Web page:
I hear diesel has a high energy density compared with the batteries in electric vehicles. Will technology advance enough that electric becomes an attractive alternative? Or is there a better alternative than electric to replace diesel vehicles?
On an unrelated note, do you think there will ever be an electric, or other non-chemical powered vehicle, that could beat a top fuel dragster?
First of all, it’s not an either-or. Most large diesel vehicles are already electric: The diesel engine turns a generator, and the power from the generator turns small electric motors at the wheels. They’ve been doing it this way since long before small cars started using hybrid systems.
Second, are you assuming that the energy source will be aboard the vehicle? Most diesel trains can very easily draw power from an overhead wire, if one is available, and large portions of the eastern US do have such wires. So a “diesel train” passing through Philadelphia, for instance, is completely electric.
all common liquid fuels have much higher energy density than the best feasible battery tech available today. The biggest battery in a Tesla Model S stores the equivalent of 3 gallons of gas, yet weighs 1,200 lbs.
now, all else is not equal. the conversion efficiency (% of energy used to actually propel the car down the road) of an EV is on the order of 85%. For a gas car, it’s about 15%. diesel maybe 18%. So that 3 gallon equivalent battery goes a lot longer way than it would seem on the surface. but barring a significant breakthrough, it’ll be very difficult for battery energy storage to approach that of petroleum.
Not likely, at least for the foreseeable future. Top Fuel dragsters do what they do by
being relatively light, they’re little more than an engine, tube frame, and wheels
running on nitromethane, which while it only has about 1/4 the energy density of gasoline it brings its own oxygen (in the form of a nitro group which is extremely eager to give up that oxygen) so you can burn nine times the amount of nitro for a given volume of air
when Top Fuel teams are racing, they don’ t care if the engine is junk at the end of a run so long as the car makes it down the track in one piece.
with what we have right now, an electric car with enough horsepower to compete with Top Fuelers (about 11,000 hp) would need a lot of (heavy) motors and an incredibly heavy battery.
Electric motors have the advantage that they produce full torque right from the start and continue to produce torque all through their operating range, where internal combustion engines have a much narrower power range. Performance electric cars like the Tesla have wicked crazy acceleration off the line.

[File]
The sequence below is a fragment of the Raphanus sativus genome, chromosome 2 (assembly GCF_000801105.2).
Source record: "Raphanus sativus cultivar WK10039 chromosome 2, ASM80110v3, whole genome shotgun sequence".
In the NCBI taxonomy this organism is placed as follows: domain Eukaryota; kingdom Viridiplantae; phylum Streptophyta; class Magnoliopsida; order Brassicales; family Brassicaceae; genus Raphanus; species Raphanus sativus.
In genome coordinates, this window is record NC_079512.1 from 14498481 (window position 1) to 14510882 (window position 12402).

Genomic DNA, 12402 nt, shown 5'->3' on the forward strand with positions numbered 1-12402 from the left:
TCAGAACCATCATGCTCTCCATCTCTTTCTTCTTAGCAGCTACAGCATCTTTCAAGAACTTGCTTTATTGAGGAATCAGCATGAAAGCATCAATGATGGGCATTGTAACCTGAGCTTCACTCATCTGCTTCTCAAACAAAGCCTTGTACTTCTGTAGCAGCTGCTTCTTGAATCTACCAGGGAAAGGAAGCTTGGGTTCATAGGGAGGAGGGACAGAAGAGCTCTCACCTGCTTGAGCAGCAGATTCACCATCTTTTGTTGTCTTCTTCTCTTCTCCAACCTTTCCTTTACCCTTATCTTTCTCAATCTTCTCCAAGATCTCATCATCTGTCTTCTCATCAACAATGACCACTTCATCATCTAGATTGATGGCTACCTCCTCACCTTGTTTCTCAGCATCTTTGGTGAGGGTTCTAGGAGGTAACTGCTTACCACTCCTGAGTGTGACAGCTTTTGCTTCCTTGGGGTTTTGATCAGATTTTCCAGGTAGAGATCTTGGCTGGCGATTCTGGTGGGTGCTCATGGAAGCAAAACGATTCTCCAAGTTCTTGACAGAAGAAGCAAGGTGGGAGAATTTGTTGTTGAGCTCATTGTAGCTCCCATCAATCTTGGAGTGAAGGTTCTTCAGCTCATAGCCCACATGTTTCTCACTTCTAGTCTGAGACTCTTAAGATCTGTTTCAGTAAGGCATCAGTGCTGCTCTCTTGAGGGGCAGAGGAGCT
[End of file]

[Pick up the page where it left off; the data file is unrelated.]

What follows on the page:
It’s hard to beat a top fuel dragster, though. They accelerate so hard off of the line that they actually deform the tires rotationally. Any more torque off the line and all you are going to do is shred the tires. Here’s a good slow-motion video that shows what I am talking about:
Top fuel dragsters also use automatic transmissions these days that can outperform a human shifting. The power curve isn't quite as linear as that of an electric engine, but they are pretty close to producing full power all the way down the track.
Electric dragsters aren’t there yet, but they are starting to play in the same playground. Here’s a video of an electric dragster.
Here’s an interesting article about an electric dragster that is currently setting a lot of records for electric vehicles. It’s not on par with top fuel yet, but the performance is still rather amazing.
Electric dragsters are very quiet compared to top fuel, and this has led to a lot of complaints that they are boring to watch. You don’t get that loud and exciting roar of the engine.
For conventional electric vehicles, energy density is a key goal, and there is a huge amount of research going into batteries. Currently the game changer is expected to be lithium-air batteries, which achieve an energy density pretty much on par with ordinary gasoline. Coupled with the much lower mass of an electric engine, and this makes for some wild possibilities. Including electric powered aircraft with significant range.
Comparing with diesel explicitly is an odd question. Diesel’s big advantage isn’t in vehicles, but rather in very large marine and stationary engines, where it achieves some of the best fuel efficiencies. Over 50%. In vehicles it has suddenly become enemy number one, due to particulate and NOx emissions.